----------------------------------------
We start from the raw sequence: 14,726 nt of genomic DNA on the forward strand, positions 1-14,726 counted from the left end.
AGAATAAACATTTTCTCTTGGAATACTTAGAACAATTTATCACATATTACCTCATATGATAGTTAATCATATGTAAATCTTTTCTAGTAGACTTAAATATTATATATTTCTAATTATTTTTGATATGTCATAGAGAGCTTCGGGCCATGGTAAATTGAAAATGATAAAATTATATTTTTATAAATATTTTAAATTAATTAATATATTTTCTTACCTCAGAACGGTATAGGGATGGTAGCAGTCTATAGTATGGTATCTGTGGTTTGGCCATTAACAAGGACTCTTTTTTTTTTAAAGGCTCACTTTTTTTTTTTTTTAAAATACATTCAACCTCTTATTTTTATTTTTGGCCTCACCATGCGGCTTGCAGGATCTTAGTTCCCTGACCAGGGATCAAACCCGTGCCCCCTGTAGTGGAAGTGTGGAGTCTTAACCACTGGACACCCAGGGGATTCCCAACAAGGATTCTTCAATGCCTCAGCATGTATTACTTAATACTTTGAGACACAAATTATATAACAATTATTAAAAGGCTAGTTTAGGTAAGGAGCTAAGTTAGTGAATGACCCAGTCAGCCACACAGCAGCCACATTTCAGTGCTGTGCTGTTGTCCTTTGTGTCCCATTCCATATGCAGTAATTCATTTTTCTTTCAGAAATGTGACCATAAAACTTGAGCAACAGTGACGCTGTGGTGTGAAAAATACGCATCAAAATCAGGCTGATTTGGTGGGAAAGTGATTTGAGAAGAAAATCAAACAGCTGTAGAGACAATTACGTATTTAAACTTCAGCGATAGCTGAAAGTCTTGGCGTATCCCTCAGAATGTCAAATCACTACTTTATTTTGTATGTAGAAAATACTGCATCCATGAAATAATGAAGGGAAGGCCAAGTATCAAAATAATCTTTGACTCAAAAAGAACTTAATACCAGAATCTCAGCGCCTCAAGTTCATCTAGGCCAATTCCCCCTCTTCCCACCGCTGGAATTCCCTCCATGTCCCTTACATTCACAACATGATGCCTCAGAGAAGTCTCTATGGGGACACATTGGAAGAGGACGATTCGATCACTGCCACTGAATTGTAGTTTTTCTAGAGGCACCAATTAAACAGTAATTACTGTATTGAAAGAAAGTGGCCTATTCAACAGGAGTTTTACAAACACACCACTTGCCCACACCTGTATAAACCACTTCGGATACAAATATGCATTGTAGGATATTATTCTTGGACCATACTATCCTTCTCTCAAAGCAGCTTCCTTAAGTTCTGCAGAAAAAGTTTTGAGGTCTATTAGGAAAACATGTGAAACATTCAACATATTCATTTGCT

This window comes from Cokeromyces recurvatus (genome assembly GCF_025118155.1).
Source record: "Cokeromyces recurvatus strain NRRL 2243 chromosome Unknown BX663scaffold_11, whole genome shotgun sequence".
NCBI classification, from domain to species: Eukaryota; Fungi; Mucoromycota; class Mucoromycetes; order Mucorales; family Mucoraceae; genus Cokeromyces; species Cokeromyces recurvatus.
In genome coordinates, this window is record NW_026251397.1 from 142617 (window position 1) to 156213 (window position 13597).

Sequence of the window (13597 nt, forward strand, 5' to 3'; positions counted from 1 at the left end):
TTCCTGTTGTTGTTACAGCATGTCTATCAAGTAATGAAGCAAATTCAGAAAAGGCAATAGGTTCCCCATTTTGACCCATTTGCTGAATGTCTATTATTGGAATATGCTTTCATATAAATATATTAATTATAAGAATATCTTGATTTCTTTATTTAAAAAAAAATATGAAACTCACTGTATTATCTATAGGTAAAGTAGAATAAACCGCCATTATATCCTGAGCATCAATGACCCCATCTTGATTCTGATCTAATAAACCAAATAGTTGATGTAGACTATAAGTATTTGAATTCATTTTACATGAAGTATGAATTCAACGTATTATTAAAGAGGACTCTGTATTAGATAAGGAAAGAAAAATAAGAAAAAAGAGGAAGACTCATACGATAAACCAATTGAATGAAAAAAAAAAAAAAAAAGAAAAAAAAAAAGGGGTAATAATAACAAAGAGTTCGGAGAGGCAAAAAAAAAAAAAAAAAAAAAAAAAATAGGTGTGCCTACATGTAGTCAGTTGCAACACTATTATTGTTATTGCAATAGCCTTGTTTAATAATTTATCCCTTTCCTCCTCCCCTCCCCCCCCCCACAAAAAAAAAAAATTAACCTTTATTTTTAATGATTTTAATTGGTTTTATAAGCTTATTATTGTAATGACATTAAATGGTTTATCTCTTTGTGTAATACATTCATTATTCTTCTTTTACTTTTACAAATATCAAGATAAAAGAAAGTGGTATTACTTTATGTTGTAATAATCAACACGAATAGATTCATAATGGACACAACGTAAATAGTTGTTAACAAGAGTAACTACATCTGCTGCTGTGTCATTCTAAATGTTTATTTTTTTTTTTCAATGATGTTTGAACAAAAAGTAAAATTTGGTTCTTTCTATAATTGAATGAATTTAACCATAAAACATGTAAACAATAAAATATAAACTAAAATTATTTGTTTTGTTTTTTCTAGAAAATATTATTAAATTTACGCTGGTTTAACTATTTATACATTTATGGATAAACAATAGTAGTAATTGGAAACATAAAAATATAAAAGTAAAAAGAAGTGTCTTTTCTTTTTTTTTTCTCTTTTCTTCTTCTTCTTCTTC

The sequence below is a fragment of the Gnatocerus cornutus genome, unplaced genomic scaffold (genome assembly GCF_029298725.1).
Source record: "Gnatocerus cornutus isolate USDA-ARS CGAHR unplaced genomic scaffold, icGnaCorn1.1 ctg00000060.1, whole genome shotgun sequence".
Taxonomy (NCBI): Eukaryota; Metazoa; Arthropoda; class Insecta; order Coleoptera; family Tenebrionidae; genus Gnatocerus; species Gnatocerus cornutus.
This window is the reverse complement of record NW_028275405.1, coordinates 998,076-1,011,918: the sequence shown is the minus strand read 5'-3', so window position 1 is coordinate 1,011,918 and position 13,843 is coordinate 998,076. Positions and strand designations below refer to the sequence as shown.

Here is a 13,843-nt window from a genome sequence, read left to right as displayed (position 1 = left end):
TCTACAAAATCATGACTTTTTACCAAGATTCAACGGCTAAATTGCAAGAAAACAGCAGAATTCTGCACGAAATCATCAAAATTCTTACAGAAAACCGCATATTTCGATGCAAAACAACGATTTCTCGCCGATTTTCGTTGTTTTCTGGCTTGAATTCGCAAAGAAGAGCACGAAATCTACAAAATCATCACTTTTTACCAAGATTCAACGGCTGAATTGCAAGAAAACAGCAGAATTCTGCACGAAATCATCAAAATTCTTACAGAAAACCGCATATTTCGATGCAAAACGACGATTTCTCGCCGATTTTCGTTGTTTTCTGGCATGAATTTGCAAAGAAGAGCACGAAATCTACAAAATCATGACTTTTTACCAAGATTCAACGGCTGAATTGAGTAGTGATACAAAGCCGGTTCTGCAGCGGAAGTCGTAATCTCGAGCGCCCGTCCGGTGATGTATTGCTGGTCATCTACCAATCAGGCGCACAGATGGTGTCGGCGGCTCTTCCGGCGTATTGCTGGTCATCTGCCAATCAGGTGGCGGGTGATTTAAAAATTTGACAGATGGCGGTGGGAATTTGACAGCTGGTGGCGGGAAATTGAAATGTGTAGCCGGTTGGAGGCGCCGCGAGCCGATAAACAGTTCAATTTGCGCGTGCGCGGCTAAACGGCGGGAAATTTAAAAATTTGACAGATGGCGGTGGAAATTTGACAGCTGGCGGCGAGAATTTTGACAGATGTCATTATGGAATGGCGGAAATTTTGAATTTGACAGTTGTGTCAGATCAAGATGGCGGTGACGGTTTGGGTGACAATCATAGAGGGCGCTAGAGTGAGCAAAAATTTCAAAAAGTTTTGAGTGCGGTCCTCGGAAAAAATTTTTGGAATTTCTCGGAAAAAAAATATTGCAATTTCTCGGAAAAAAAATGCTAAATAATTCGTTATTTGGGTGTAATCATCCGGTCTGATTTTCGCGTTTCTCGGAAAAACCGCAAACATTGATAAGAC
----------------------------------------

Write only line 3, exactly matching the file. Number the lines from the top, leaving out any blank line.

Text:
This window comes from Cokeromyces recurvatus (genome assembly GCF_025118155.1).